11. In view of the above, inescapably one must hold that it was at a time when the premises were in the possession of the tenant that the first floor room Parchhati had been removed and also the ground floor came to be rendered roofless. Even if one is to hold that it was through no fault of the tenant that the ground floor became roofless, for the roof might have collapsed on its own due to rains etc., then the question arises, can the roofless ground floor be considered fit for human habitation?
12. At this stage, learned counsel for the tenant, however, urged that only a building rented out for residential purposes could be got vacated on the ground of the same being unsafe and unfit for human habitation, but not a building which was, admittedly, rented out for tethering cattle.
13. Clause (iii) of sub-section (3)(a) of Section 13 of the Punjab Act described the relevant ground in the following terms:--
'(iii) In the case of any building or rented land, if he requires it to carry out any building work at the instance of the government or local authority or any Improvement Trust under some improvement or development scheme or if it ha s become unsafe or unfit for human habitation.'
A perusal of Clause (iii) above would show that the expression used therein is 'building or rented land' and not the residential building which expression has been used in Clauses (I) and (iv) of sub-section (3)(a) of Section 13 of the Punjab Act. In CLAUSE (ii) thereof, the expression used is only 'rented land.' Hence the expression 'building or rented land' used in Clause (iii) is not without signification. A building in the possession of a tenant, if becomes unsafe or unfit for human habitation, then the same could be got vacated by the landlord from the tenant and the tenant could not be heard to say that the building was used either for merely tethering cattle or for storing goods, for the expression 'human habitation', in our opinion, cannot be said to have been used by the legislature to convey a meaning that it refers to a building which is used by human beings for actual residence. In our opinion, a building is inhabited by a human being for the moment he is present therein and if a building is not safe or fit even for a moment's habitation of a human being, then such a building would be considered unsafe and unfit for human habitation. It is, no doubt, true that the building in question had been rented out for the purpose of tethering cattle, but cattle do not look after themselves--they require a human being to tend to them and for that purpose, the building has to be frequented by a human being and, therefore, a building which had a roof when it was rented out, cannot be considered fit for human habitation when it stands without a roof or where the building completely falls and what remains is a mere vacant plot.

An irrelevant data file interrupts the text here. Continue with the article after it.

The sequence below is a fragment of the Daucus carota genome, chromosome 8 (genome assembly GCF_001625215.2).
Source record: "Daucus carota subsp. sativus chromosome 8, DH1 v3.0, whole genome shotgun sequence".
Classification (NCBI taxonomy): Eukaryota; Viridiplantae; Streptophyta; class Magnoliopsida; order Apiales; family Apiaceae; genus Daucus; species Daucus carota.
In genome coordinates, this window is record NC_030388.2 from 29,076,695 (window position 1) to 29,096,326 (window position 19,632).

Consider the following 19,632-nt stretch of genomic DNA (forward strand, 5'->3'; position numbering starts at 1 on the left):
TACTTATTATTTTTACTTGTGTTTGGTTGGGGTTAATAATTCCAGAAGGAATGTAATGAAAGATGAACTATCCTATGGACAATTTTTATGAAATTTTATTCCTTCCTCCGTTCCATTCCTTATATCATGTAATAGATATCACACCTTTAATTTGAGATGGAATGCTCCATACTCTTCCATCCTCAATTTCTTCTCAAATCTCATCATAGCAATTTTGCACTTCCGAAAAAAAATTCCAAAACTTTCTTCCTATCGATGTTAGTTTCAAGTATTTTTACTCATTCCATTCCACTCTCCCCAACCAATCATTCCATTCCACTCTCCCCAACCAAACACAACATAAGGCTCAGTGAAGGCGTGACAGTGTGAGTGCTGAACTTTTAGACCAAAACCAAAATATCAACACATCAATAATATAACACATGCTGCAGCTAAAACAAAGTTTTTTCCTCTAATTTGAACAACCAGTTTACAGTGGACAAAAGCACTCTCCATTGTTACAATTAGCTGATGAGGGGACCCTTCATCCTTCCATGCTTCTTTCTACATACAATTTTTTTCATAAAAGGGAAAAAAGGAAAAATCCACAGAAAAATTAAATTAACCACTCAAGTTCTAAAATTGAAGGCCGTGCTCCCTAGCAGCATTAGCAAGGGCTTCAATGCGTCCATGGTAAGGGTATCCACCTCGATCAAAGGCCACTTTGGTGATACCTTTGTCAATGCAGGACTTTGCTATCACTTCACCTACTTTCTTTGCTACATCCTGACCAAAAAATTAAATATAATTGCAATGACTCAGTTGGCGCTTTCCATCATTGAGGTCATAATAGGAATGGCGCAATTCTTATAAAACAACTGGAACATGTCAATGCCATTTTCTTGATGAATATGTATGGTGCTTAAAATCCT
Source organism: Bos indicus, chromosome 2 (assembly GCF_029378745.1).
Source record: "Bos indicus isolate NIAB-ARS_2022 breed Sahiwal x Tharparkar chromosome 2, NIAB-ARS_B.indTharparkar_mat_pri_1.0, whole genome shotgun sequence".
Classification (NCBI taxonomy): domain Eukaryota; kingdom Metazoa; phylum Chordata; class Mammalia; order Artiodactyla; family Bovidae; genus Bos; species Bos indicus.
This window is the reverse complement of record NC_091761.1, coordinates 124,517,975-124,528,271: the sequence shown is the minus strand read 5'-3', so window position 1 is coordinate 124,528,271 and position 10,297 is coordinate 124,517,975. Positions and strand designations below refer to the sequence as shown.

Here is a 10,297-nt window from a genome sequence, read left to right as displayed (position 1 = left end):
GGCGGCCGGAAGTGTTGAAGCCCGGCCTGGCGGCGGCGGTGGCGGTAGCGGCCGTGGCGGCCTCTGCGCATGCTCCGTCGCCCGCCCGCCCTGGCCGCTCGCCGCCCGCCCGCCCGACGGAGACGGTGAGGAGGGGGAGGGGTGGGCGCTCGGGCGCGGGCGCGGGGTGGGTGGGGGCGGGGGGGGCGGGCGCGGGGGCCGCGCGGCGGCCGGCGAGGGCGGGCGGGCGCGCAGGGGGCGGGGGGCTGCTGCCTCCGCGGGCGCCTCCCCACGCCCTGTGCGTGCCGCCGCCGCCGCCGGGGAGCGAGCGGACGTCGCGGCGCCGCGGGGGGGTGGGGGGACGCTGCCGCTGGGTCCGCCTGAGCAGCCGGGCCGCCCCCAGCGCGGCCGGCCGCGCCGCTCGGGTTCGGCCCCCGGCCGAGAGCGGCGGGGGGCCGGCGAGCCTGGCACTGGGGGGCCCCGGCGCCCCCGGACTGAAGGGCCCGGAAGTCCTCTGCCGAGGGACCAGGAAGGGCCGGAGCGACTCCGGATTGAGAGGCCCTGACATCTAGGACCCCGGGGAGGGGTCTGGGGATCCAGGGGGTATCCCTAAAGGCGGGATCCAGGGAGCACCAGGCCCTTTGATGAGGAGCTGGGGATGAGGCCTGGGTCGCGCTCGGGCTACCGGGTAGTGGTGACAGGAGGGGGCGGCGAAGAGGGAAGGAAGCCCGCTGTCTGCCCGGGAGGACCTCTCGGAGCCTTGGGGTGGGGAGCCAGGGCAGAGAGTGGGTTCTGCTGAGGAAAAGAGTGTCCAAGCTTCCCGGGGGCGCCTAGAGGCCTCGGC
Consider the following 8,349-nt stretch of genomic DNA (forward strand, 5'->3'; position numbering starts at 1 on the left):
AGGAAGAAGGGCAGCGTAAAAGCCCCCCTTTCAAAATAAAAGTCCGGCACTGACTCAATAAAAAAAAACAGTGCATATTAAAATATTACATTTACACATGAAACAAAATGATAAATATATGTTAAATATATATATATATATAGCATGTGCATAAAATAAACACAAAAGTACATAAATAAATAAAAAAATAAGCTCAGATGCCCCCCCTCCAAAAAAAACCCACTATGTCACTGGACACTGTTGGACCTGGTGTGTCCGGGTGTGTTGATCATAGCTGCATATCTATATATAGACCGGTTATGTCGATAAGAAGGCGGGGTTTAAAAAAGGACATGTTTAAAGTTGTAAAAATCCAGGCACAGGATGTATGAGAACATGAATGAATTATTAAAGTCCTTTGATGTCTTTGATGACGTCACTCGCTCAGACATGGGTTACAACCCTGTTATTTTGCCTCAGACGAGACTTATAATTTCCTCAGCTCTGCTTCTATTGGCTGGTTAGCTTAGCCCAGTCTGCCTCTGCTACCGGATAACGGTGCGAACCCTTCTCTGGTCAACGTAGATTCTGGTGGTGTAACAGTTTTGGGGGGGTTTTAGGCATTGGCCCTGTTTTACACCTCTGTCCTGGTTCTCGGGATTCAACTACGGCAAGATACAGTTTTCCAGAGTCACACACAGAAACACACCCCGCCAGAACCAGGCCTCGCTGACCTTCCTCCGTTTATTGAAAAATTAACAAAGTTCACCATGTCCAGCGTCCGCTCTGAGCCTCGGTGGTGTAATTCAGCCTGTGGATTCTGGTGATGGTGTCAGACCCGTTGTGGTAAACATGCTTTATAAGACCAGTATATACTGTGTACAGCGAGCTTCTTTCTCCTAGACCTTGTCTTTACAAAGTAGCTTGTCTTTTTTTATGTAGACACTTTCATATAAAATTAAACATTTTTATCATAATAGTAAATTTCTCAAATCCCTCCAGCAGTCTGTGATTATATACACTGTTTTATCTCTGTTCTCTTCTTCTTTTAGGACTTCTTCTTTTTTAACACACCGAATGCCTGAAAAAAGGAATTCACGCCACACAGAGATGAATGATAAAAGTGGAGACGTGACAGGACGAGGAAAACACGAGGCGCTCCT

14. What the landlord had rented out was a building with roof. If the roof fell or even the walls collapsed and what remained was a vacant site in place of the rented out building then the ground under Clause (iii) of sub-section (3)(a) of Section 13 of the Punjab Act for ejectment is made out with greater force, for no building existed there and a tenant cannot be permitted to make use of the vacant site by living thereupon in the open or to come round land say that there being no building and it being a vacant site or plot, it cannot be considered unfit or unsafe for human habitation.
15. For the reasons aforementioned, we hold that the appellate authority erred in holding that because no building existed on the plot and, therefore, the vacant plot or a plot bearing simply walls could not be held to be unfit for human habitation. In the result, the revision petition is allowed, the order and decree of the lower appellate court is set aside and the tenant is ordered to be evicted from the premises in dispute.
16. I agree.
17. Petition allowed.